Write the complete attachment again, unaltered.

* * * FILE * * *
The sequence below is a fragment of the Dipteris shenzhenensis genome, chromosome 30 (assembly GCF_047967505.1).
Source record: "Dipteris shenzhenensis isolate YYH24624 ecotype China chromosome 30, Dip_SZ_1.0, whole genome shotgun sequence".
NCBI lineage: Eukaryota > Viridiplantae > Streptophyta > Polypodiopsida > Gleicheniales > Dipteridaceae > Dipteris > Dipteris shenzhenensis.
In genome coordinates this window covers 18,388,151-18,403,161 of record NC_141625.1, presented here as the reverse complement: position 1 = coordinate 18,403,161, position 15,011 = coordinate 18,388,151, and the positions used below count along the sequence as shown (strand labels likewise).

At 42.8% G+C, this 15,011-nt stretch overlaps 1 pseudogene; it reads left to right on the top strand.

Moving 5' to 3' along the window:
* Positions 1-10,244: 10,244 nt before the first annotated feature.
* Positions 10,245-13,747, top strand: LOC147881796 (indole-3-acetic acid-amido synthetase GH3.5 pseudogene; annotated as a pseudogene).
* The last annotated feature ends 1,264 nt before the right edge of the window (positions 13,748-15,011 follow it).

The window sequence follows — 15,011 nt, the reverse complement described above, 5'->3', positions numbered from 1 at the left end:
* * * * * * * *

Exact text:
The sequence below is a fragment of the Dipteris shenzhenensis genome, chromosome 30 (assembly GCF_047967505.1).
Source record: "Dipteris shenzhenensis isolate YYH24624 ecotype China chromosome 30, Dip_SZ_1.0, whole genome shotgun sequence".
NCBI lineage: Eukaryota > Viridiplantae > Streptophyta > Polypodiopsida > Gleicheniales > Dipteridaceae > Dipteris > Dipteris shenzhenensis.
In genome coordinates this window covers 18,388,151-18,403,161 of record NC_141625.1, presented here as the reverse complement: position 1 = coordinate 18,403,161, position 15,011 = coordinate 18,388,151, and the positions used below count along the sequence as shown (strand labels likewise).

At 42.8% G+C, this 15,011-nt stretch overlaps 1 pseudogene; it reads left to right on the top strand.

Moving 5' to 3' along the window:
* Positions 1-10,244: 10,244 nt before the first annotated feature.
* Positions 10,245-13,747, top strand: LOC147881796 (indole-3-acetic acid-amido synthetase GH3.5 pseudogene; annotated as a pseudogene).
* The last annotated feature ends 1,264 nt before the right edge of the window (positions 13,748-15,011 follow it).

The window sequence follows — 15,011 nt, the reverse complement described above, 5'->3', positions numbered from 1 at the left end: